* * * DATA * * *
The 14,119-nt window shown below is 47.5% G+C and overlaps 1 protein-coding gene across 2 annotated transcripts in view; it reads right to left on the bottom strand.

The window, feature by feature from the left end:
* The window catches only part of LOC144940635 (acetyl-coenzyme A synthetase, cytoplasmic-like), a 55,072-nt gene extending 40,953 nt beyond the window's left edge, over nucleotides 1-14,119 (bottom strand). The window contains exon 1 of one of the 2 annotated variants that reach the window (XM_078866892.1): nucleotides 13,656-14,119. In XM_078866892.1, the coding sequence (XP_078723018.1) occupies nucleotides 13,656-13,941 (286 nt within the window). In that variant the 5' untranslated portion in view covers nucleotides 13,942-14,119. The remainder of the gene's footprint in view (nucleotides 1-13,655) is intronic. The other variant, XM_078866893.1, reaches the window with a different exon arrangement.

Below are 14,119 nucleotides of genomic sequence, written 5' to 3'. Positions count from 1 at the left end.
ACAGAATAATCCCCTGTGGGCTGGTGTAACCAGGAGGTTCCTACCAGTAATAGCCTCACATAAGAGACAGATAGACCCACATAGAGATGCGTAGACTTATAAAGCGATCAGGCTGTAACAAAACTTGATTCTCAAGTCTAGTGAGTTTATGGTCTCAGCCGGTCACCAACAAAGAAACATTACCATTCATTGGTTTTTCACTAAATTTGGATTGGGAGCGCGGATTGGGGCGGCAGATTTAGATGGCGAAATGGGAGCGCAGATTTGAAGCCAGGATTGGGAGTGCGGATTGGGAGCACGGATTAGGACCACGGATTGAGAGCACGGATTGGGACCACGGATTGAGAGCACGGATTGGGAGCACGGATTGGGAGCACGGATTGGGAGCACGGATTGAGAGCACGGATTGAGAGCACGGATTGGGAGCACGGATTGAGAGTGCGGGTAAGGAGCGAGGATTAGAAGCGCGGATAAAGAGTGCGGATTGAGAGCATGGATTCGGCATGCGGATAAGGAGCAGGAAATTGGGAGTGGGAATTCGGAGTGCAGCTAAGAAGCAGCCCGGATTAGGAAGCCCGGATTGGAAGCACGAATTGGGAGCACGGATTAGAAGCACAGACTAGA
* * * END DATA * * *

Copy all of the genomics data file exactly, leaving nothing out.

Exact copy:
The 14,119-nt window shown below is 47.5% G+C and overlaps 1 protein-coding gene across 2 annotated transcripts in view; it reads right to left on the bottom strand.

The window, feature by feature from the left end:
* The window catches only part of LOC144940635 (acetyl-coenzyme A synthetase, cytoplasmic-like), a 55,072-nt gene extending 40,953 nt beyond the window's left edge, over nucleotides 1-14,119 (bottom strand). The window contains exon 1 of one of the 2 annotated variants that reach the window (XM_078866892.1): nucleotides 13,656-14,119. In XM_078866892.1, the coding sequence (XP_078723018.1) occupies nucleotides 13,656-13,941 (286 nt within the window). In that variant the 5' untranslated portion in view covers nucleotides 13,942-14,119. The remainder of the gene's footprint in view (nucleotides 1-13,655) is intronic. The other variant, XM_078866893.1, reaches the window with a different exon arrangement.

Below are 14,119 nucleotides of genomic sequence, written 5' to 3'. Positions count from 1 at the left end.
ACAGAATAATCCCCTGTGGGCTGGTGTAACCAGGAGGTTCCTACCAGTAATAGCCTCACATAAGAGACAGATAGACCCACATAGAGATGCGTAGACTTATAAAGCGATCAGGCTGTAACAAAACTTGATTCTCAAGTCTAGTGAGTTTATGGTCTCAGCCGGTCACCAACAAAGAAACATTACCATTCATTGGTTTTTCACTAAATTTGGATTGGGAGCGCGGATTGGGGCGGCAGATTTAGATGGCGAAATGGGAGCGCAGATTTGAAGCCAGGATTGGGAGTGCGGATTGGGAGCACGGATTAGGACCACGGATTGAGAGCACGGATTGGGACCACGGATTGAGAGCACGGATTGGGAGCACGGATTGGGAGCACGGATTGGGAGCACGGATTGAGAGCACGGATTGAGAGCACGGATTGGGAGCACGGATTGAGAGTGCGGGTAAGGAGCGAGGATTAGAAGCGCGGATAAAGAGTGCGGATTGAGAGCATGGATTCGGCATGCGGATAAGGAGCAGGAAATTGGGAGTGGGAATTCGGAGTGCAGCTAAGAAGCAGCCCGGATTAGGAAGCCCGGATTGGAAGCACGAATTGGGAGCACGGATTAGAAGCACAGACTAGA